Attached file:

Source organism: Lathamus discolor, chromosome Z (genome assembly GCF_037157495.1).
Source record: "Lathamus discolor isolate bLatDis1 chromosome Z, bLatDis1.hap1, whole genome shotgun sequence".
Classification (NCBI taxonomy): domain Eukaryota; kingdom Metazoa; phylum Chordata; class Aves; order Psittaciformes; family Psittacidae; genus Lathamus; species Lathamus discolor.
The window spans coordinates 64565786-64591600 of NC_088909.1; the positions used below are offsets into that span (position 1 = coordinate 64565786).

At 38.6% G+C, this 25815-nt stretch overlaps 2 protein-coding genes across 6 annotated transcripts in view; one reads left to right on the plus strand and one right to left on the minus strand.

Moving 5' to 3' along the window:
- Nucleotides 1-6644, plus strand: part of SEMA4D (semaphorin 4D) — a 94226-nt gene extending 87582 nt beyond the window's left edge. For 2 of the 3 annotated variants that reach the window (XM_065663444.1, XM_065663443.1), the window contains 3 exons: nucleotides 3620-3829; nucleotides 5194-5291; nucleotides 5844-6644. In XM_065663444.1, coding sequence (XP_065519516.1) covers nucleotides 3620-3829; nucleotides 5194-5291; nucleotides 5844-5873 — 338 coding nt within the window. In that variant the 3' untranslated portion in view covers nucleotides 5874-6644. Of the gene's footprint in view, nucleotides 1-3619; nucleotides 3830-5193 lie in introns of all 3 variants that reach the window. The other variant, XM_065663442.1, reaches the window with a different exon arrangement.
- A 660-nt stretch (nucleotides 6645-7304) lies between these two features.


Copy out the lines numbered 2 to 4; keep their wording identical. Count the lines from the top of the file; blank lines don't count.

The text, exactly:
Source record: "Lathamus discolor isolate bLatDis1 chromosome Z, bLatDis1.hap1, whole genome shotgun sequence".
Classification (NCBI taxonomy): domain Eukaryota; kingdom Metazoa; phylum Chordata; class Aves; order Psittaciformes; family Psittacidae; genus Lathamus; species Lathamus discolor.
The window spans coordinates 64565786-64591600 of NC_088909.1; the positions used below are offsets into that span (position 1 = coordinate 64565786).